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The Letters of Samuel Beckett: Volume 1, 1929-1940 (The Letters #1)

4.28  ·  Rating Details ·  107 Ratings  ·  10 Reviews
The letters written by Samuel Beckett between 1929 and 1940 provide a vivid and personal view of Western Europe in the 1930s, and mark the gradual emergence of Beckett s unique voice and sensibility. The Cambridge University Press edition of The Letters of Samuel Beckett offers for the first time a comprehensive range of letters of one of the greatest literary figures of ...more
Hardcover, 782 pages
Published March 1st 2009 by Cambridge University Press (first published November 30th 2008)
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Buck
Aug 22, 2009 Buck rated it it was ok
Samuel Beckett was so full of shit. I say this with all due respect, but I’m not kidding. How else would you characterize a writer who gloomily intones, ‘There is no communication because there are no vehicles of communication’ – and proceeds to test drive every ‘vehicle of communication’ on the lot? Or who constantly bitches and moans about the ‘torture’ of writing a ‘simple sentence’, yet somehow manages to squeeze out eight novels, dozens of dramatic works and about 15 000 letters in his care ...more
Craig Werner
Jan 28, 2012 Craig Werner rated it liked it
You have to love, or at least be profoundly intrigued by, Beckett to take on the (projected) four volumes of his letters. If you are, you have two choices. Start with volume 2, which covers the period when Beckett's genius took form, or start with volume 1 and know that you're in it for the intimations of what's to come. For me, it was worth it. There are a dozen or so letters--msot of them written to Tom McGreevy (Beckett's friend and minor writer) but also a terrific letter (9 Juoy 1937) ...more
James Murphy
Mar 17, 2010 James Murphy rated it it was amazing
This is a complete and comprehensive collections of letters in terms of biography. I'm not sure I've read a better treatment of subject through letters. They concern the young Beckett, up to the age of 34 or so. As letters they're fun because Beckett was an amusing and playful correspondent. His letters are full of puns and gossip verging on cattiness, often about people who've become almost legendary in 20th century literature. The years covered here are those in which he was beginning to ...more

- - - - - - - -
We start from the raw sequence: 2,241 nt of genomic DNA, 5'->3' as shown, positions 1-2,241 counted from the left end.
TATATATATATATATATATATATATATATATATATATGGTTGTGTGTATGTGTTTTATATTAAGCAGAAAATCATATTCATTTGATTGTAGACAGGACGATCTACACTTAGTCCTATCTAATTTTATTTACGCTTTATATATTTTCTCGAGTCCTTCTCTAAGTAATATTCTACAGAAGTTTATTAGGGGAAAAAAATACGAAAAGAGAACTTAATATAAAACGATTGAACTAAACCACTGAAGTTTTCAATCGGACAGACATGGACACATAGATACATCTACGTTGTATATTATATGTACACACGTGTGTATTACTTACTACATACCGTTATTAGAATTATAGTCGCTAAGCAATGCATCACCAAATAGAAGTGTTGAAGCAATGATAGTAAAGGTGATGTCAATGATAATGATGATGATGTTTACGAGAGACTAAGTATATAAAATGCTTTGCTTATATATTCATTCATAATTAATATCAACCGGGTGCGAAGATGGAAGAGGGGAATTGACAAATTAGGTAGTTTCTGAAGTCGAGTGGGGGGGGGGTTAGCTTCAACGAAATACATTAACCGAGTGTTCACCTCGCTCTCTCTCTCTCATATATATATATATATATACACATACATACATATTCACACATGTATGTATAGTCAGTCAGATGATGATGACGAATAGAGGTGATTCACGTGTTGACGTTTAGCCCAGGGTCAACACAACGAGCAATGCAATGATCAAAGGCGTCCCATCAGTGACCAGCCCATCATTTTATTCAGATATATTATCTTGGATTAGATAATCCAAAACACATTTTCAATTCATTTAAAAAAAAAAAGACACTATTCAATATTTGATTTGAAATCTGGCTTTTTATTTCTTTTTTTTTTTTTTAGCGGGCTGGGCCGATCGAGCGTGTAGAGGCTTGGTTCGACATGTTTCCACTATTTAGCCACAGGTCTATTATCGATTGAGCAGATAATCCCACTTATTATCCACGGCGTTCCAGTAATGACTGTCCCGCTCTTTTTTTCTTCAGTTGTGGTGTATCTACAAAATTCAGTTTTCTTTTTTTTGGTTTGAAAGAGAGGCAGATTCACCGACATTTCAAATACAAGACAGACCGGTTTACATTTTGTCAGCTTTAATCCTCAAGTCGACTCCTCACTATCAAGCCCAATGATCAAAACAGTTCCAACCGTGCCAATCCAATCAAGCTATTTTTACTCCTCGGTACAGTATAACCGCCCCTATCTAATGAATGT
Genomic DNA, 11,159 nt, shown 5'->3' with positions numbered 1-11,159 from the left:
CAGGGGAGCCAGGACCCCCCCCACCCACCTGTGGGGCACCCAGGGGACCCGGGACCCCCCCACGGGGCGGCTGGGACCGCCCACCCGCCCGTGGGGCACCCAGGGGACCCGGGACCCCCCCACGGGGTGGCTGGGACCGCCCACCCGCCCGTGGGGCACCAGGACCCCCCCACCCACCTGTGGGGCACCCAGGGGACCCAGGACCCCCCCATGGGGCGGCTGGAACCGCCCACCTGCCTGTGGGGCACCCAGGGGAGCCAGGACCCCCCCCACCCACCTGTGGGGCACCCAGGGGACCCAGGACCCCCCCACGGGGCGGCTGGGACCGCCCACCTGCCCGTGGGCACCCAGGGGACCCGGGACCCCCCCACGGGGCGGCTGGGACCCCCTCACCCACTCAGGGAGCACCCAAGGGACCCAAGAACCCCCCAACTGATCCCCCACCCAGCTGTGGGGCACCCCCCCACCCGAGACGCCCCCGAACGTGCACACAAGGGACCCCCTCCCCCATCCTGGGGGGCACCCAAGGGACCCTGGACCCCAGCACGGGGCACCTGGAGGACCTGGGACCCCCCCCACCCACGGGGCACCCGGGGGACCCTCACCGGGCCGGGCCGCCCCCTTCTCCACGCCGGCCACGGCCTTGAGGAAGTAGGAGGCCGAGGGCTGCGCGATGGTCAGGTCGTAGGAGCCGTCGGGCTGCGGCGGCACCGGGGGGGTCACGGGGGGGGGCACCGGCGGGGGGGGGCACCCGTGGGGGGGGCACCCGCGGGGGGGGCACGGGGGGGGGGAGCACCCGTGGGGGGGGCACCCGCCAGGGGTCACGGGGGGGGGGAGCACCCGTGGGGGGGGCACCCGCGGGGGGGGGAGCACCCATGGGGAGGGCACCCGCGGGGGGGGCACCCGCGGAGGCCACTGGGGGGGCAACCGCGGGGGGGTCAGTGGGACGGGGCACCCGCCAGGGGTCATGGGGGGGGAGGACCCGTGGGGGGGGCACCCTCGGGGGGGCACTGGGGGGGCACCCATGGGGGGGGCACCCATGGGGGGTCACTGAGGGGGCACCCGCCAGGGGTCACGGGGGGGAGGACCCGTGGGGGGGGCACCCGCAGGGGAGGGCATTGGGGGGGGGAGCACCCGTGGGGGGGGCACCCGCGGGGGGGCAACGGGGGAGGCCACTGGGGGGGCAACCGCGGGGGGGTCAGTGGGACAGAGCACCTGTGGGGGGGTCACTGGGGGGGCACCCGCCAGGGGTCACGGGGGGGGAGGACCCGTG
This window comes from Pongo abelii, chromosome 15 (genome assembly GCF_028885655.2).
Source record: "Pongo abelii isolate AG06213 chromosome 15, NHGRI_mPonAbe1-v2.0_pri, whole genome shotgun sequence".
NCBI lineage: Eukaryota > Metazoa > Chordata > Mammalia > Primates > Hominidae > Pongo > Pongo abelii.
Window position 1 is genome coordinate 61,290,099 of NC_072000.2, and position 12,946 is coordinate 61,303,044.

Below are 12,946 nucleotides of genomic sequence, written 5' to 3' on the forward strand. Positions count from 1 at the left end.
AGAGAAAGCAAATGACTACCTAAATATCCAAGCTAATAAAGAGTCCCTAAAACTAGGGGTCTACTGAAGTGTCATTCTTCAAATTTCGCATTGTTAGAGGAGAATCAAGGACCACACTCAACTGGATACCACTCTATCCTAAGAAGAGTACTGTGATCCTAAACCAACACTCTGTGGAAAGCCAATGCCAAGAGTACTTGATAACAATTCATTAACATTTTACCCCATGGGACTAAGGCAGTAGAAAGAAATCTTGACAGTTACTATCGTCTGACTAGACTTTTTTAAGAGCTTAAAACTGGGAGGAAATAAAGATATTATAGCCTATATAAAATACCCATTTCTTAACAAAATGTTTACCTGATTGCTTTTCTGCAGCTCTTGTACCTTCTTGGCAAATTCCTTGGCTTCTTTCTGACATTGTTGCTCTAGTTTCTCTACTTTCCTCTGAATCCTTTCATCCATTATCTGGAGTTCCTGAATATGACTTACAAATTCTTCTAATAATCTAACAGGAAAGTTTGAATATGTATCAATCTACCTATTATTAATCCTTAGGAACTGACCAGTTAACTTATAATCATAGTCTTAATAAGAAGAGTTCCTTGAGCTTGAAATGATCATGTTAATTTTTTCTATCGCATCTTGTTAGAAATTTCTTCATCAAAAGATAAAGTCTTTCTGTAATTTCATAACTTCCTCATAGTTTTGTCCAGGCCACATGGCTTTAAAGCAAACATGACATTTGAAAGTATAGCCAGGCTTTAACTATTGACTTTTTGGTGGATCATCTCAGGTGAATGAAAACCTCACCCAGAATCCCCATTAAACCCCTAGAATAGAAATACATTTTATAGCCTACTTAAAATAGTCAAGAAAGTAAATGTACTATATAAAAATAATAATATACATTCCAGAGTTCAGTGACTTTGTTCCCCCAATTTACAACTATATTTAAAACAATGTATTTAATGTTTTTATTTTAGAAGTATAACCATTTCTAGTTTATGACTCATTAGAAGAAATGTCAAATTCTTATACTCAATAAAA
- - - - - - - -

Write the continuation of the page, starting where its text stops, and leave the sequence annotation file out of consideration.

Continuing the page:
Robert Docking
Sep 22, 2011 Robert Docking rated it it was amazing
Fascinating. This volume covers the years of More Pricks than Kicks, Murphy and the early poetry. More importantly, it cover the years when Beckett suffered the tortured process of becoming the writer who could produce Godot and all the other masterpieces. There is an almost unrelenting struggle to free himself from the ties of his mother, and Joyce and Ireland, the struggle, too, to get beyond or beneath the surface of literature, of language, of life itself, to express what he later referred ...more
Sean Masterson
Jul 17, 2012 Sean Masterson rated it liked it
And you thought his literature was bleak...

There are phrases, a few passages and a thought or two in here so far that I've felt compelled to immediately scribble into a notebook. Beyond that, I don't see myself reading this straight through.
Sam Schulman
Dec 20, 2009 Sam Schulman rated it it was ok
These are surprisingly tedious - arch, juvenile, and concerned with second-rate people. I read and read on thinking I would find something wonderful - but never did. A waste of time, alas.
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Samuel Barclay Beckett was an Irish avant-garde novelist, playwright, theatre director, and poet, who lived in France for most of his adult life. He wrote in both English and French. His work offers a bleak, tragicomic outlook on human nature, often coupled with black comedy and gallows humour.

Beckett is widely regarded as among the most influential writers of the 20th century. Strongly influenced
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More about Samuel Beckett...

Other Books in the Series

The Letters (3 books)
  • The Letters of Samuel Beckett: Volume 2, 1941-1956
  • The Letters of Samuel Beckett: Volume 3, 1957 1965

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“I do nothing, with as little shame as satisfaction. It is the state that suits me best. I write the odd poem when it is there, that is the only thing worth doing. There is an ecstasy of accidia — will-less in a grey tumult of idées obscures. There is an end to the temptation of light, its polite scorchings & consolations. It is good for children & insects. There is an end of making up one's mind, like a pound of tea, an end of patting the butter of consciousness into opinions. The real consciousness is the chaos, a grey commotion of mind, with no premises or conclusions or problems or solutions or cases or judgments.” 5 likes
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